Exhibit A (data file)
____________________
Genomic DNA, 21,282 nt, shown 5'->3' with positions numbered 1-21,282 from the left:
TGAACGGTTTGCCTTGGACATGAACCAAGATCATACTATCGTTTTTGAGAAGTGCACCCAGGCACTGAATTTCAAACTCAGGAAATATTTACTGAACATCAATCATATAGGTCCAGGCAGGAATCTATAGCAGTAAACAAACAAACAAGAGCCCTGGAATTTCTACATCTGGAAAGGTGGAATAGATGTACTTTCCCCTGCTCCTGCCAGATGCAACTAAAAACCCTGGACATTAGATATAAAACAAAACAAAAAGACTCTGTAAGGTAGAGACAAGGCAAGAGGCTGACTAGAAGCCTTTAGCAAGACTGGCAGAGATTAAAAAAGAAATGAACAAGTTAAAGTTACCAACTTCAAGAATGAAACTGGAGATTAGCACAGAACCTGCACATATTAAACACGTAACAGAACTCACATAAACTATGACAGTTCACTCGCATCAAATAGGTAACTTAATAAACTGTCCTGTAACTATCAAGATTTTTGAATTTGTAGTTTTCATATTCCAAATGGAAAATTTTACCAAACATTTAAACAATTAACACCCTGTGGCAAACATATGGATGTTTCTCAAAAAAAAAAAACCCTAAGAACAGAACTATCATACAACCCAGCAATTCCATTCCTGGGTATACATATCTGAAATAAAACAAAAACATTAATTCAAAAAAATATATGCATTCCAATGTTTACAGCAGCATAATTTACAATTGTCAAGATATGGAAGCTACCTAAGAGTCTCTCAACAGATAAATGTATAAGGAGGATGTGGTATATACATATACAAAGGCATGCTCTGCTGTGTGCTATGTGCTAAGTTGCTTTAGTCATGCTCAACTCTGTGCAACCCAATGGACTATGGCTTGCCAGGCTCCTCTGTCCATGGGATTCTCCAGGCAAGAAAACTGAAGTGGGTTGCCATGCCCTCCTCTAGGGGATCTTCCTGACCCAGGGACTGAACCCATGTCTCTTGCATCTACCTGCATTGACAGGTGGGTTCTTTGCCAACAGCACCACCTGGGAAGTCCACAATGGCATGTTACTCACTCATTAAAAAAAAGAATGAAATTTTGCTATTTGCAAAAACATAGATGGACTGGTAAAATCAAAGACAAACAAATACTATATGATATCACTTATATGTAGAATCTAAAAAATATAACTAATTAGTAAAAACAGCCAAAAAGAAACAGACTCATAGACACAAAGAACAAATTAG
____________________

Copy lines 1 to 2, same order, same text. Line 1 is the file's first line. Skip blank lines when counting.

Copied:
Genomic DNA, 21,282 nt, shown 5'->3' with positions numbered 1-21,282 from the left:
TGAACGGTTTGCCTTGGACATGAACCAAGATCATACTATCGTTTTTGAGAAGTGCACCCAGGCACTGAATTTCAAACTCAGGAAATATTTACTGAACATCAATCATATAGGTCCAGGCAGGAATCTATAGCAGTAAACAAACAAACAAGAGCCCTGGAATTTCTACATCTGGAAAGGTGGAATAGATGTACTTTCCCCTGCTCCTGCCAGATGCAACTAAAAACCCTGGACATTAGATATAAAACAAAACAAAAAGACTCTGTAAGGTAGAGACAAGGCAAGAGGCTGACTAGAAGCCTTTAGCAAGACTGGCAGAGATTAAAAAAGAAATGAACAAGTTAAAGTTACCAACTTCAAGAATGAAACTGGAGATTAGCACAGAACCTGCACATATTAAACACGTAACAGAACTCACATAAACTATGACAGTTCACTCGCATCAAATAGGTAACTTAATAAACTGTCCTGTAACTATCAAGATTTTTGAATTTGTAGTTTTCATATTCCAAATGGAAAATTTTACCAAACATTTAAACAATTAACACCCTGTGGCAAACATATGGATGTTTCTCAAAAAAAAAAAACCCTAAGAACAGAACTATCATACAACCCAGCAATTCCATTCCTGGGTATACATATCTGAAATAAAACAAAAACATTAATTCAAAAAAATATATGCATTCCAATGTTTACAGCAGCATAATTTACAATTGTCAAGATATGGAAGCTACCTAAGAGTCTCTCAACAGATAAATGTATAAGGAGGATGTGGTATATACATATACAAAGGCATGCTCTGCTGTGTGCTATGTGCTAAGTTGCTTTAGTCATGCTCAACTCTGTGCAACCCAATGGACTATGGCTTGCCAGGCTCCTCTGTCCATGGGATTCTCCAGGCAAGAAAACTGAAGTGGGTTGCCATGCCCTCCTCTAGGGGATCTTCCTGACCCAGGGACTGAACCCATGTCTCTTGCATCTACCTGCATTGACAGGTGGGTTCTTTGCCAACAGCACCACCTGGGAAGTCCACAATGGCATGTTACTCACTCATTAAAAAAAAGAATGAAATTTTGCTATTTGCAAAAACATAGATGGACTGGTAAAATCAAAGACAAACAAATACTATATGATATCACTTATATGTAGAATCTAAAAAATATAACTAATTAGTAAAAACAGCCAAAAAGAAACAGACTCATAGACACAAAGAACAAATTAG